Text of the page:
First-time Owning a Dog? A Few Things You Need to Know
Pets can make the home feel more lively and lovely, which is why homeowners are keen to add dogs to their lives. Adopting furry creatures is applicable for every type of family or individual. In the US, about 67% of households own a pet. Your friends might have a few in their respective homes, and they become your source of joy every time you visit. The event might lead you to consider getting a dog for your own home, even if it is the first time you become a pet parent.
However, owning a pet comes with responsibilities. A dog is similar to a kid. It requires assistance in almost every facet of its life. Even if it is not as complicated as raising a child, owning a pet will change your daily routine and your lifestyle. Here are a few things you need to know when your first time is holding a dog.
Training Is Critical
Most people get a dog because of its loving and playful nature. The pet can be fun to play with during your breaks. It can also improve experiences during mealtime and bedtime. However, playtime is not possible at every given moment. Their playful nature might end up distracting or bothering you when you have chores and responsibilities. Eventually, a dog might cause problems because of its rowdy behavior. It might also struggle to contain itself when going to the bathroom, making it necessary to pursue dog training.
Dog obedience training is critical when you adopt a pet. Your dog needs to know when it is not playtime. It also needs to learn the rules of the house, especially when it comes to expelling waste. The worst-case scenario is that the dog might end up becoming aggressive, posing a threat to your family. Fortunately, you can find guides online. If you cannot dedicate time to the program, you can tap the help of professionals.
Grooming and Nourishment Depend on Breed
Dogs need to stay clean and healthy like every living creature. Unfortunately, they do not have the independent capabilities to take care of themselves. They rely on humans to provide them with the grooming and eating routines required. It is a pet owner’s responsibility to take care of those tasks for their pets. However, they differ according to the dog’s breed and size. While there might be a few guides that tick all the boxes for general grooming, you might have to dive deeper into research. Dogs with thick coats develop more mats, which makes combing challenging. Larger pets might require more bathing time within a week than small creatures.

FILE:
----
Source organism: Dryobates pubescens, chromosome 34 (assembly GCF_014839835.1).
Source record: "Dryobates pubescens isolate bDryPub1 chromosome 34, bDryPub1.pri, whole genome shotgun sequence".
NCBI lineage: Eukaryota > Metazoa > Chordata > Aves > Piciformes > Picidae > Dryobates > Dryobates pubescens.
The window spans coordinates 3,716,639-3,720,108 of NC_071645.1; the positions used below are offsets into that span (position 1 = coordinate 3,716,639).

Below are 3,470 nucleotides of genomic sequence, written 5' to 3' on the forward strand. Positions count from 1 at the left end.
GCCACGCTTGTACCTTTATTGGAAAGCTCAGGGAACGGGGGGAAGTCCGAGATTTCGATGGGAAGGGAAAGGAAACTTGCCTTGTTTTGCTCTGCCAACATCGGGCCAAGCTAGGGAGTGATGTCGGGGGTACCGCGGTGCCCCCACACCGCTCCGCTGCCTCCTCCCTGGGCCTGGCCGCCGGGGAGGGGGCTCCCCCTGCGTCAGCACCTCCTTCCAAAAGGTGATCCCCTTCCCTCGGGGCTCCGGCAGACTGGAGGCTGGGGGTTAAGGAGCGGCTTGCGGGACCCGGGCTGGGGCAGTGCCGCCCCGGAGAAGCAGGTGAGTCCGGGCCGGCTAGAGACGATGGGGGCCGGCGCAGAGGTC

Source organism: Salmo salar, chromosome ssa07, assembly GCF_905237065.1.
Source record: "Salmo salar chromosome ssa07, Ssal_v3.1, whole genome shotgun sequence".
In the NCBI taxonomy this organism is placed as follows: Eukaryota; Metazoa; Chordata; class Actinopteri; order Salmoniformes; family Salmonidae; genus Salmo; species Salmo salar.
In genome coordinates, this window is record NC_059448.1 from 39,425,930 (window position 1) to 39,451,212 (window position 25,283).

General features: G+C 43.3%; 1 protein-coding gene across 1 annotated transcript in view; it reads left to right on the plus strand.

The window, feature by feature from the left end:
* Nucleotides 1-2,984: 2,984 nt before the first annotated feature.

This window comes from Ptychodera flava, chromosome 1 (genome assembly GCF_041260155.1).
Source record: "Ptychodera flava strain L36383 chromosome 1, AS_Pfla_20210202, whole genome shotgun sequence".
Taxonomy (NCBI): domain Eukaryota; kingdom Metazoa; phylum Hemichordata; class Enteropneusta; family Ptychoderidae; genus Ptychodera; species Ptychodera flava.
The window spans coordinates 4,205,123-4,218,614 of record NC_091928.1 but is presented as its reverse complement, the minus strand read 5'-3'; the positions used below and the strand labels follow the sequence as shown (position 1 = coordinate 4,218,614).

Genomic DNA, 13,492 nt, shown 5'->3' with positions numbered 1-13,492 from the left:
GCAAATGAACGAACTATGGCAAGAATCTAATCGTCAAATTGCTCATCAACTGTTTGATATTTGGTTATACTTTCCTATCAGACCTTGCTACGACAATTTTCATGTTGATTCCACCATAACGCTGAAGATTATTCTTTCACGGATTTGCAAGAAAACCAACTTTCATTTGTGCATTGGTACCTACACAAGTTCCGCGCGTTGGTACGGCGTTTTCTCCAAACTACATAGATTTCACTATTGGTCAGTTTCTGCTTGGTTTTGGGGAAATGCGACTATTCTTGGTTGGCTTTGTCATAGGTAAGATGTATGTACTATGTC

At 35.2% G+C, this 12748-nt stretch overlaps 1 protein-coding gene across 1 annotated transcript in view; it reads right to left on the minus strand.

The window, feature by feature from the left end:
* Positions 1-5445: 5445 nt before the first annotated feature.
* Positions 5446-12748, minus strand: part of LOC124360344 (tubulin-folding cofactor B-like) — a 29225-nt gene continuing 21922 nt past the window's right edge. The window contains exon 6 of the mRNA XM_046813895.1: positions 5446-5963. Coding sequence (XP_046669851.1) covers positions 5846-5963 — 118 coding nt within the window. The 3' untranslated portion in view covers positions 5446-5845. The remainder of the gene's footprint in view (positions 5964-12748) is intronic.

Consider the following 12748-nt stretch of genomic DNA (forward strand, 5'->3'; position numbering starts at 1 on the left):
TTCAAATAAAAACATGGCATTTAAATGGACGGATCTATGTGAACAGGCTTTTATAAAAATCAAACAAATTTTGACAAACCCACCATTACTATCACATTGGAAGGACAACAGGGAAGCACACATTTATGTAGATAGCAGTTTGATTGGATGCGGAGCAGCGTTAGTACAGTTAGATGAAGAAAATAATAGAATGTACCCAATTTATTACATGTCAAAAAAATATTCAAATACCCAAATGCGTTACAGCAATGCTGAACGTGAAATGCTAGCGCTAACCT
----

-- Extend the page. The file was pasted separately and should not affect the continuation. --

The same concept applies to dog food. A boxer requires more food than a chihuahua. The size difference should tell you all you need about your dog’s eating habits. You can find many guides on feeding your dog according to its breed.
Getting a Veterinarian Is Top Priority
Your dog will provide your family with a lot of fun memories. However, it can also make you worry. Dogs are generally active and playful, but you might notice that your pet is not in a lively mood. Sitting in a corner, whining, and refusing to eat food could be signs that something is bothering your dog. If you suspect that your pet is suffering, a visit to the veterinarian is necessary. There is no way of telling what your dog is feeling, making it essential to run tests. Dogs also require vaccinations, most of them happening within the first years. Pet owners must learn all the health shots to ensure that pets live a long and healthy life.
Veterinarians can also provide fitness routines to ensure that your dog’s body remains firm. Fortunately, the task only requires about 30 minutes to 1 hour of playtime and walks in the park daily.
Pursuing a Pet-proof Home Design
Pet owners must adjust as they accommodate another living creature into their lives. Part of those changes includes the home, which might not be dog-friendly. Pets might bump into household items a lot, which means fragile objects could end up getting shattered. Pet-proofing the house starts with removing those things. Locking cabinets, especially those that store food and medication, are necessary to prevent those sniffers from reaching those areas. Trash cans also become a target for dogs, making it essential to replace open bins with latched versions. Dogs also love to chew on wires, which could cause electrocution. Keeping those cables away or tucked will be essential for everyone’s safety.
Pets can be fun to have around the house. However, first-time dog owners must be ready for additional responsibility. These things will be the first steps you must take, but there are others more in your journey toward becoming a responsible pet parent.